False labour & Braxton Hicks contractions
As your due date approaches, the painless and infrequent Braxton Hicks contractions you may have been feeling since midpregnancy sometimes become more rhythmic, relatively close together, and even painful, possibly fooling you into thinking you’re in labor. But unlike true labor, this so-called false labor doesn’t cause significant, progressive dilation of your cervix, and the contractions usually don’t grow consistently longer, stronger, and closer together. Not every woman experiences false labor. And in some cases, the strong, regular contractions of true labor come on with little or no warning.
It can be hard to tell false labor from the early stages of true labor. If you’re 37 weeks or more, here’s some helpful information for telling the difference:
- False labor contractions are unpredictable. They usually come at irregular intervals and vary in length and intensity. Although true labor contractions may be irregular at first, over time they start coming at regular and shorter intervals, become increasingly more intense, and last longer.
- With false labor, the pain from the contractions is more likely to be centered in your lower abdomen. With true labor, the pain may start in your lower back and wrap around to your abdomen.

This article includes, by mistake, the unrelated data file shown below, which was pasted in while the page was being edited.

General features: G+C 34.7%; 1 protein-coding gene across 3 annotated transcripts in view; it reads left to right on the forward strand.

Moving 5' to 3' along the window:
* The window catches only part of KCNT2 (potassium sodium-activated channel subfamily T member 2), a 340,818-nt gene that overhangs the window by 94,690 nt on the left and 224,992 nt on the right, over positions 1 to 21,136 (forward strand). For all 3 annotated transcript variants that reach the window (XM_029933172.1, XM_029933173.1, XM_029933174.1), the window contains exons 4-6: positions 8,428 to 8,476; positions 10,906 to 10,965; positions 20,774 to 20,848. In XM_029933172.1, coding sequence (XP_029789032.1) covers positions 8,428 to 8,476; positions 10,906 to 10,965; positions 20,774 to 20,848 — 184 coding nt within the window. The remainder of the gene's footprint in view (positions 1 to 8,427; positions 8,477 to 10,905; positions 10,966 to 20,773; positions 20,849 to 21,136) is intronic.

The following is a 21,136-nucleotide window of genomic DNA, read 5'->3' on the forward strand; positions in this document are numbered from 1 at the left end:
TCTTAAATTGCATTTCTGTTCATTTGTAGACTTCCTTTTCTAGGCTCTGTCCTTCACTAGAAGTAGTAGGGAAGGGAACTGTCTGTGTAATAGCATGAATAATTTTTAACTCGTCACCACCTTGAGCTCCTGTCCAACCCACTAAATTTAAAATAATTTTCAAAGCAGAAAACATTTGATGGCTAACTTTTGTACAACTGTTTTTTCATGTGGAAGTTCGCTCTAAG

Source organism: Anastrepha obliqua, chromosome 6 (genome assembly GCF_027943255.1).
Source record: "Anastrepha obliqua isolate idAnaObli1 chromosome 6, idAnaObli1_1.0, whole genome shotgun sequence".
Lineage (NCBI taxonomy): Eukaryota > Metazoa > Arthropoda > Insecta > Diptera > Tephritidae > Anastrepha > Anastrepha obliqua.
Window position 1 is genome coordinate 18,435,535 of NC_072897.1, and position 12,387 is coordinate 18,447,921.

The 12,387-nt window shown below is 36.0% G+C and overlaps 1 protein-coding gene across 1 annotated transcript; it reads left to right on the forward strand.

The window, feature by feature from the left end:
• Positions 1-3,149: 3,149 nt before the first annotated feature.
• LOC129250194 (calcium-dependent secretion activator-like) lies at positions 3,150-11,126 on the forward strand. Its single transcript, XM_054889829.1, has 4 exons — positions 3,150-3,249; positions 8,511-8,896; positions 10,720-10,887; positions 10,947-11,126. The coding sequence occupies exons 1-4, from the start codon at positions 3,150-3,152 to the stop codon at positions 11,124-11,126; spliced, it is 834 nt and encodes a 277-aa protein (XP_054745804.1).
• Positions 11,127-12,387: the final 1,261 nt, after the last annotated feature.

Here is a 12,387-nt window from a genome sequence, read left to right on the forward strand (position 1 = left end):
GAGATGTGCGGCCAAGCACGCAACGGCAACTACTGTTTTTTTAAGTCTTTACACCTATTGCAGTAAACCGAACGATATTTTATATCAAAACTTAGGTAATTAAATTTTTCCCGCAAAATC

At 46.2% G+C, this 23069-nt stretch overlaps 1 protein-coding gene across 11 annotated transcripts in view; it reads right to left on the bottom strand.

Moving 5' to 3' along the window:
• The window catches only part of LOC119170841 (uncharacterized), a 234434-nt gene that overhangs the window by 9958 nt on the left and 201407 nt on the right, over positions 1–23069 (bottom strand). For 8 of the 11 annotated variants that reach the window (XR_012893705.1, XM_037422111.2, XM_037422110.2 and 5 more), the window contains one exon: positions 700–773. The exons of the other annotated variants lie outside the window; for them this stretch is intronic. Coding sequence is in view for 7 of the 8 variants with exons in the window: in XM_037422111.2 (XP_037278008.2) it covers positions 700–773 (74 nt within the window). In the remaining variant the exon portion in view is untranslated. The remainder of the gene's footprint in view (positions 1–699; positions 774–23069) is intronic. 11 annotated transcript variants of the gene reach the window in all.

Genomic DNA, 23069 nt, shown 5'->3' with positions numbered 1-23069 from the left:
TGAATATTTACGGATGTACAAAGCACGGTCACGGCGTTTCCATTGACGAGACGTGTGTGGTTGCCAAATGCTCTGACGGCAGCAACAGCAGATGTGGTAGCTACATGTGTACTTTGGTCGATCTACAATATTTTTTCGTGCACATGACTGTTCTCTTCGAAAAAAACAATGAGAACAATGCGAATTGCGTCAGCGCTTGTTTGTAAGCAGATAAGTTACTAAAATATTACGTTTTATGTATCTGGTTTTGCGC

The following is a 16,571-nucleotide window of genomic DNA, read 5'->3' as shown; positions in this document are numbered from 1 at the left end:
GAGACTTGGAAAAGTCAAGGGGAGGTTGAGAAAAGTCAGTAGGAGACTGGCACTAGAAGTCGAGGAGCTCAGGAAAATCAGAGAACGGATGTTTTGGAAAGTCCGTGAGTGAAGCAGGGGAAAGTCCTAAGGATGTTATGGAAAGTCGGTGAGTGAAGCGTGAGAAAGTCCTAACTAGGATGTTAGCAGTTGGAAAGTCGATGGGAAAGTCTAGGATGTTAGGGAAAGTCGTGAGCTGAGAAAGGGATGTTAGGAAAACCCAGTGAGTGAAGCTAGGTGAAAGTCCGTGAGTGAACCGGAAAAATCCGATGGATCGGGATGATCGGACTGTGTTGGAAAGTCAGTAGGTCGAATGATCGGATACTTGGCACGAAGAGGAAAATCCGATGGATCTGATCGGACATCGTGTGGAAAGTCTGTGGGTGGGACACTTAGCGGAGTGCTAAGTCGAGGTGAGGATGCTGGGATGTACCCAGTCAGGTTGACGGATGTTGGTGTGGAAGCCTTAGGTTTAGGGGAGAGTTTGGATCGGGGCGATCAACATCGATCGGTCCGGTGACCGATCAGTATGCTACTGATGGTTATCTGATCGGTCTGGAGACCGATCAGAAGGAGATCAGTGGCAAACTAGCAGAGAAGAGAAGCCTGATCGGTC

- False labor contractions may subside on their own, when you start or stop an activity, or when you change position. True labor contractions persist and progress no matter what you do.
False labor contractions can be a real drag, disrupting your sleep and making you tired and cranky. (Drinking plenty of liquids can sometimes help, along with trying to rest.) You might also feel anxious, wondering when true labor will start. There’s no way to predict exactly when labor will start. And even when you notice early signs of labor, your baby’s birth could still be days or weeks away. More frequent and intense Braxton Hicks contractions can signal prelabor, which is when your cervix starts to thin and widen, and sets the stage for true labor. When your contractions grow stronger, longer, and more frequent it’s a sign true labor is imminent. When your water breaks, whether it comes out in a large gush or a small trickle, this is a signal labor has started. Most women start having regular contractions before their water breaks, but in some cases, the water breaks first. When this happens, labor usually follows soon after. Read more when it’s time to call the midwife